CSotD: Goodbye, Norma Rae

This is who I feel sorry for.

Joel Pett works in Kentucky and so has a front-row seat to the result of the betrayal of the coal miners.

In the margin of the Lexington Herald-Leader page where this cartoon appears is a headline for another story: “Paychecks bounce, leaving Kentucky coal miners at bankrupt Blackjewel in a bind”

In which we read

Melissa Cole, a Letcher County woman whose husband worked at a Blackjewel mine near Cumberland, in Harlan County, said she deposited about $1,800 where she banks in Hazard and paid some bills.

On Wednesday, she found the bank had subtracted the money, leaving her overdrawn by $1,088.

I feel sorry for them and I’m furious with them, but it’s like someone getting into an auto accident with fatalities, or coming out of a marriage they never should have gotten into.

It’s no time to ask they how they could have been so foolish in the first place.

Why were you driving so fast?

Why would you marry someone like that?

Why was it, when Hillary Clinton warned you that coal jobs were over and promised to set up training centers to help you find your next job, did you vote instead for that lying con man who promised to bring the jobs back?

Those questions won’t change what has happened.

And they are simply cruel.

Decent people don’t ask such rude questions.

Coal country, by the way, is one of the centers of the opiod epidemic, and between genuine pain from working the mines and overall despair over not working at all, it’s little surprise.

It’s okay to be angry over the situation, and Pett is pretty clear, with the MAGA hats and campaign posters and references to emphysema and the “sale” of workers, that he’s unhappy with what got us here.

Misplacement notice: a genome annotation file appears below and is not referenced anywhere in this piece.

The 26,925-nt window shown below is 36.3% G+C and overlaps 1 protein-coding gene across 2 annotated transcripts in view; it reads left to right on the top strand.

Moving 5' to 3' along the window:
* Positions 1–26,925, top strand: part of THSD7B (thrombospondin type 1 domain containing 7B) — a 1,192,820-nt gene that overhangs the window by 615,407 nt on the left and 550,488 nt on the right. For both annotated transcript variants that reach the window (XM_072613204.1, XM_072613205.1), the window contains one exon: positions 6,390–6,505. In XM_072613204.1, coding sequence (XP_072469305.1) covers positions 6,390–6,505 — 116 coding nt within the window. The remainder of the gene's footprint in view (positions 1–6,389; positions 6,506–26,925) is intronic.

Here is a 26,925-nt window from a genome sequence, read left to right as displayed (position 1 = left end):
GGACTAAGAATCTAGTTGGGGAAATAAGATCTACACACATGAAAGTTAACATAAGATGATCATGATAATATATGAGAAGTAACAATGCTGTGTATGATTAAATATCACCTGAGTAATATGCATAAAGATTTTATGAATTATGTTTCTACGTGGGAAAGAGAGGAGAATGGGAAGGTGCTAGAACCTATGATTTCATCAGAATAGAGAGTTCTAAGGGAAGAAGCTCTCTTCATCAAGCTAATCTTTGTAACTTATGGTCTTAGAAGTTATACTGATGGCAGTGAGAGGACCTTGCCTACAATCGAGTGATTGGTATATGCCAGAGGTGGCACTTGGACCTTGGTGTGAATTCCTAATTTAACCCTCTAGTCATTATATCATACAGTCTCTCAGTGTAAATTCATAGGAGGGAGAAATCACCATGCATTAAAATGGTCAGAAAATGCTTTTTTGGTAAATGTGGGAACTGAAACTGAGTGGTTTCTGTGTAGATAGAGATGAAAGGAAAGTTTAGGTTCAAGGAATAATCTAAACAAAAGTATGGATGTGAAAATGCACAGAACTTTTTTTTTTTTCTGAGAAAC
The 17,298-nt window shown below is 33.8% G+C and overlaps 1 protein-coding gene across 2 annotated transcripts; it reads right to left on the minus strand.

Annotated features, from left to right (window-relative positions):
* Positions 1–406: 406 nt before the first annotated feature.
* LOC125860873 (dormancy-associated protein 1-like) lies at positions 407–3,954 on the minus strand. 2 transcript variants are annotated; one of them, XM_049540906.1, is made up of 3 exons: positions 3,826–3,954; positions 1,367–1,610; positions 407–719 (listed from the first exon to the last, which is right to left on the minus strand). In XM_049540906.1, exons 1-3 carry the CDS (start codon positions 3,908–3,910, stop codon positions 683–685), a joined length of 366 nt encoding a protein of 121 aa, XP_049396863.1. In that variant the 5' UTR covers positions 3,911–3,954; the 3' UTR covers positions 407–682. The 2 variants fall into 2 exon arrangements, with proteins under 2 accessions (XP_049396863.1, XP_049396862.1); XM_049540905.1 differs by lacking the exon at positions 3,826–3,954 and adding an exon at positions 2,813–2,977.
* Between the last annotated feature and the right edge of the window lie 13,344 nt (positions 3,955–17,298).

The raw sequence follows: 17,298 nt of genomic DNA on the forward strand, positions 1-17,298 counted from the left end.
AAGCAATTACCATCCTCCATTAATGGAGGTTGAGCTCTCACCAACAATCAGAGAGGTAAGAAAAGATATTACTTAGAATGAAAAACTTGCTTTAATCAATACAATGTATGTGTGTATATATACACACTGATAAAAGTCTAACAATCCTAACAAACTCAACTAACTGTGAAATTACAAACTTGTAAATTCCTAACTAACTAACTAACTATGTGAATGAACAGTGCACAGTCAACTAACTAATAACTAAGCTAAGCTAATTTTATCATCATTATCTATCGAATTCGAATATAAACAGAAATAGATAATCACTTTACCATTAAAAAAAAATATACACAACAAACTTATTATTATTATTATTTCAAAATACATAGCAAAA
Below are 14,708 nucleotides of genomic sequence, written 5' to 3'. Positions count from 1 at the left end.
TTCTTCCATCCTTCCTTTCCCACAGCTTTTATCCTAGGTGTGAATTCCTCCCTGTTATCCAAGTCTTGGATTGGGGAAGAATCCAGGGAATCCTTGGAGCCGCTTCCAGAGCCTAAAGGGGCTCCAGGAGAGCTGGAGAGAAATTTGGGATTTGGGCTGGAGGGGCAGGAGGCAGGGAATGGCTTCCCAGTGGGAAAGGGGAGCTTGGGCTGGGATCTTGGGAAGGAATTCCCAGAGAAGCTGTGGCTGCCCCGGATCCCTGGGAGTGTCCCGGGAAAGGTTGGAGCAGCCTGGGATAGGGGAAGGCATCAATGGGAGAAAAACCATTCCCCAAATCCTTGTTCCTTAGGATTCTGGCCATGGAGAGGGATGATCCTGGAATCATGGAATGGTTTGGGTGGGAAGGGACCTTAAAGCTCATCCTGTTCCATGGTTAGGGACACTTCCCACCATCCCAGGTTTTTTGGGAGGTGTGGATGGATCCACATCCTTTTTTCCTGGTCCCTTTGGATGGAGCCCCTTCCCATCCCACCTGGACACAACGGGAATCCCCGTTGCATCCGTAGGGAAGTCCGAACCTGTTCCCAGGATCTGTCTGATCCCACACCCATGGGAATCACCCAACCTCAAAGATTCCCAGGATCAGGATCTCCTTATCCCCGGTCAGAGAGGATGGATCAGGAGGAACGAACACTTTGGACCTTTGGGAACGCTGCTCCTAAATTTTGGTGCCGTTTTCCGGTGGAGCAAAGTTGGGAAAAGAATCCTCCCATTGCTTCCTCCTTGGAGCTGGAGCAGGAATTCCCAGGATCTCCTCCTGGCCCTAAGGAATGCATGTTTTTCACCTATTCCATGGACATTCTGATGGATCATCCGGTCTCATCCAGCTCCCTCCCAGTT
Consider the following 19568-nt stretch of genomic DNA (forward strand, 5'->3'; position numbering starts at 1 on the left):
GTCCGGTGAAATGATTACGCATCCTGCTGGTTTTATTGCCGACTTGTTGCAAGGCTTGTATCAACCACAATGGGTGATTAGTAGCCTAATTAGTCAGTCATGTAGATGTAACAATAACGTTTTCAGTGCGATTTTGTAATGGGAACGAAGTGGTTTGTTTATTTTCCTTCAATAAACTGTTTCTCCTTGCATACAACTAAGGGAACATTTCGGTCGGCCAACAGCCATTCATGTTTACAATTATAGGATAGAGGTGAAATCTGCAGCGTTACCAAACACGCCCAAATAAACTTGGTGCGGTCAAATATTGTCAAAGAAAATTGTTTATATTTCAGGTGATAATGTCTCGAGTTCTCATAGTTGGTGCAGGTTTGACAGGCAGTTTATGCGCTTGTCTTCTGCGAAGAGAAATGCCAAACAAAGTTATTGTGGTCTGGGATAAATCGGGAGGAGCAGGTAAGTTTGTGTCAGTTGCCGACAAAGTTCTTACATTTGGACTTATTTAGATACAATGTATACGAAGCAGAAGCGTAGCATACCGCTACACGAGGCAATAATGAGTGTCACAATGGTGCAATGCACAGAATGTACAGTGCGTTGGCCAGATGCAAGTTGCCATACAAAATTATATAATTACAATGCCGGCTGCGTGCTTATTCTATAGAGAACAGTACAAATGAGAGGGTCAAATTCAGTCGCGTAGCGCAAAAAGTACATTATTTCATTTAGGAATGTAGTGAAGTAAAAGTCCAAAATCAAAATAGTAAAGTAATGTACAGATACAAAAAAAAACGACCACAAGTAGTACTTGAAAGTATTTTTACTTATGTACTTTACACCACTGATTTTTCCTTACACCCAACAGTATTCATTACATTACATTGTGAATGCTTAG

And yet here we are.


We all cheered for Norma Rae back in 1979, and we had boycotted J.P. Stevens for at least a decade before that.

I knew a young woman who worked for a ribbon factory until they moved down to the owner-friendly Carolinas, and I used to go over to the projects so she could cut my hair in her kitchen while her toddler played on the floor.

She may have been poor, but she wasn’t dumb enough to move all the way to the Carolinas to be exploited even more than she had been in New York.

And the mills in the real Norma Rae’s hometown have all closed down, so that was futile.

We’re currently contemplating tariffs on the clothes that used to be made here in the USA, so now they’ll be as expensive as if they were union-made, only local consumers don’t have union paychecks.


Meanwhile, over on the funny pages

Signe Wilkinson resists the prevailing crepe-hanging festival by pointing out that we still have a lot of graphically-talented wiseasses amongst us.

I don’t normally like Boomer-bashing, but she’s right that all the weeping and wailing over the death of Mad magazine ignores the fact that it has had its influence and, while the original publication may be gone, it unleashed a flock of little Alfred and Alfreda Neumans upon the world.